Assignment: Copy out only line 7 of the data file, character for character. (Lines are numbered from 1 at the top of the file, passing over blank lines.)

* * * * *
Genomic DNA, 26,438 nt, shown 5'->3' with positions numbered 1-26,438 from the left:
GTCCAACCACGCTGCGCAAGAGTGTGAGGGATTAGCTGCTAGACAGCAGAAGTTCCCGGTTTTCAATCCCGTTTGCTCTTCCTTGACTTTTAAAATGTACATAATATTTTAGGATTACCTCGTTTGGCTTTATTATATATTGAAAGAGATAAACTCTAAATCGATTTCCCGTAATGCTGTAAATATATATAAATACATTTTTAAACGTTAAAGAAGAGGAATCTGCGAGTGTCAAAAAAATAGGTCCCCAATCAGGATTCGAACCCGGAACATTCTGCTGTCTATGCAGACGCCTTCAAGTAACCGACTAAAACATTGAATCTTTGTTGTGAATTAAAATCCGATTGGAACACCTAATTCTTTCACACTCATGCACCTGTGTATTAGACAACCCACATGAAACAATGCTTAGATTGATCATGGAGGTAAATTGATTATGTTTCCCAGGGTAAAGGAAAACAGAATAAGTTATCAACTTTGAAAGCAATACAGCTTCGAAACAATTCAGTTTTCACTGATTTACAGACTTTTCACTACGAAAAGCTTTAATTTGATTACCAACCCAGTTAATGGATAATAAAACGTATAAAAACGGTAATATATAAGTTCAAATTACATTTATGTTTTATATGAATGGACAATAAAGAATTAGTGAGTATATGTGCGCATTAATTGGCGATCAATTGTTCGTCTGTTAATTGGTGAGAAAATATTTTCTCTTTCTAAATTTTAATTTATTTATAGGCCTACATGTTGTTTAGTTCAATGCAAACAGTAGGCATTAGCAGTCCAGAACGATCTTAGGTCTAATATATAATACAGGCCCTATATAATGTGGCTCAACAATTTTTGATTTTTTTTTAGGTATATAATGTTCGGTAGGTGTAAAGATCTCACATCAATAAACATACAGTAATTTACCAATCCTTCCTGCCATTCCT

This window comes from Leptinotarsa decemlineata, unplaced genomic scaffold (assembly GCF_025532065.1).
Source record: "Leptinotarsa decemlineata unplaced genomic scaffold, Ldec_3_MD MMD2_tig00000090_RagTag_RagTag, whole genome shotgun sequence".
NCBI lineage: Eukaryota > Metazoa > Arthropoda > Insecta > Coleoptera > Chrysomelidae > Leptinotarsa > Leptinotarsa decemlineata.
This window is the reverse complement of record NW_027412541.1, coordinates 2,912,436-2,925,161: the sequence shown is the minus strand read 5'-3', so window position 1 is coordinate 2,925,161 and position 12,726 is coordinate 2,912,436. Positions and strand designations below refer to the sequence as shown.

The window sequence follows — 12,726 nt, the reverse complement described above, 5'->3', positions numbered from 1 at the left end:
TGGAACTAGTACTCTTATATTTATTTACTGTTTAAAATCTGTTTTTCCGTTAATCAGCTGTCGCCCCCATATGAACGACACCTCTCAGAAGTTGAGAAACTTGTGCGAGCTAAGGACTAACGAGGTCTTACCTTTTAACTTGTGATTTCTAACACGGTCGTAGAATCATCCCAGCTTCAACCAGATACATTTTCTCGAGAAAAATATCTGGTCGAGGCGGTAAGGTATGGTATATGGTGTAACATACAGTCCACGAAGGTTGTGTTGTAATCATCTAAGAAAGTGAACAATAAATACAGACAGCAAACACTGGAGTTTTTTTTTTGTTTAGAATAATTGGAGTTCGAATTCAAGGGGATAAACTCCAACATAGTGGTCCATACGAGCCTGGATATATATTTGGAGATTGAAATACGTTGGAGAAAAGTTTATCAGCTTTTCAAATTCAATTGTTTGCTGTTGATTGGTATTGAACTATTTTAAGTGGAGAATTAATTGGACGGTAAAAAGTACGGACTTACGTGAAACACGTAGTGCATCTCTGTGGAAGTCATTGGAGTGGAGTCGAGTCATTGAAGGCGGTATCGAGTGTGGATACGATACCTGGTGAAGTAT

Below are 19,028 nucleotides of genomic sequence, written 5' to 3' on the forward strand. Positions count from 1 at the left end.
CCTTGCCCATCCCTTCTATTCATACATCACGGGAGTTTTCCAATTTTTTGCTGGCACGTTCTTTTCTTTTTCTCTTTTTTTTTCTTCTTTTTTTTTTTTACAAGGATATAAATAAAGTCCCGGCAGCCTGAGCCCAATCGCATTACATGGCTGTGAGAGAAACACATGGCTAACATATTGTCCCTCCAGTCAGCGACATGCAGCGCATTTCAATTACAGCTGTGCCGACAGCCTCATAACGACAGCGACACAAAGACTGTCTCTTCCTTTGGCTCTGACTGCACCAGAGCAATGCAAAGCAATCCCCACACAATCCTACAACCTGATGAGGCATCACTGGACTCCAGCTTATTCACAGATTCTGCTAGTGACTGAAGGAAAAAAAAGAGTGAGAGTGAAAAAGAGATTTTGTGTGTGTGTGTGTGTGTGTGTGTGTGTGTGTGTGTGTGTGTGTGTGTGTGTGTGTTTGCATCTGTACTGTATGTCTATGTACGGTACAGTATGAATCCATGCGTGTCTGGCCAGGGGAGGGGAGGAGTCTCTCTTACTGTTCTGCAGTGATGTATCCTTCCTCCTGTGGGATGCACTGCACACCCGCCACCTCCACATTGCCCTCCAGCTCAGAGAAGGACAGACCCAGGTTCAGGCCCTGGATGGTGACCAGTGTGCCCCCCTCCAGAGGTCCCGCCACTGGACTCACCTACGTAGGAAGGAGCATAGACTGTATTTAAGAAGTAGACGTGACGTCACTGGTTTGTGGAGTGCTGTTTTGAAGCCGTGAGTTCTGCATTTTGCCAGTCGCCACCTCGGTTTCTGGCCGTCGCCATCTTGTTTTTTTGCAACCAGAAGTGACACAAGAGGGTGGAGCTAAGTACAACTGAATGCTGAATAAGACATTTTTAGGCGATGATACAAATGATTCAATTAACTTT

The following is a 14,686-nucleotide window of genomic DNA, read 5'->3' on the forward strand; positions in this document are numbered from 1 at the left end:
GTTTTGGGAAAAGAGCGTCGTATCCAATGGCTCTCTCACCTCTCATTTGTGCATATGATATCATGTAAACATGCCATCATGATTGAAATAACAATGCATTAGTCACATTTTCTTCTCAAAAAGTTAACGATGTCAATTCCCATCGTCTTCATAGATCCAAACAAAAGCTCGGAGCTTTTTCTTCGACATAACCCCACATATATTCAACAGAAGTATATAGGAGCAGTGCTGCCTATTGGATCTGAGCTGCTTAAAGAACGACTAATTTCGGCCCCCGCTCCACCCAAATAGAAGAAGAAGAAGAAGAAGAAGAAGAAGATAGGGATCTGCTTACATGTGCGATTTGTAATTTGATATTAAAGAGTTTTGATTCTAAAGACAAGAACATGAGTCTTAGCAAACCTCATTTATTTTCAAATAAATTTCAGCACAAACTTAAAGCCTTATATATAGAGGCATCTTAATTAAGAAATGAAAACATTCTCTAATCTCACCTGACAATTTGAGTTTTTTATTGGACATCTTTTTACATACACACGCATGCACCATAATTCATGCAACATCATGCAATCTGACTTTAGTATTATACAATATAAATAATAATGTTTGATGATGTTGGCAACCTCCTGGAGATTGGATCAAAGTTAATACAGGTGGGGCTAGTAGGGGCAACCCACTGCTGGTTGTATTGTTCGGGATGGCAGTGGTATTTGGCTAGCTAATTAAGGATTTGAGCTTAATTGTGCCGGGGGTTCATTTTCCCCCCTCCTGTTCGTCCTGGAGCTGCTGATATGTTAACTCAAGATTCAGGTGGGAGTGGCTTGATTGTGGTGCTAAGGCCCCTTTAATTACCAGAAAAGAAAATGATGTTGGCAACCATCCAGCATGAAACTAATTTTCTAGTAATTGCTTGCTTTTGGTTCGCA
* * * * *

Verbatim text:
The window sequence follows — 12,726 nt, the reverse complement described above, 5'->3', positions numbered from 1 at the left end: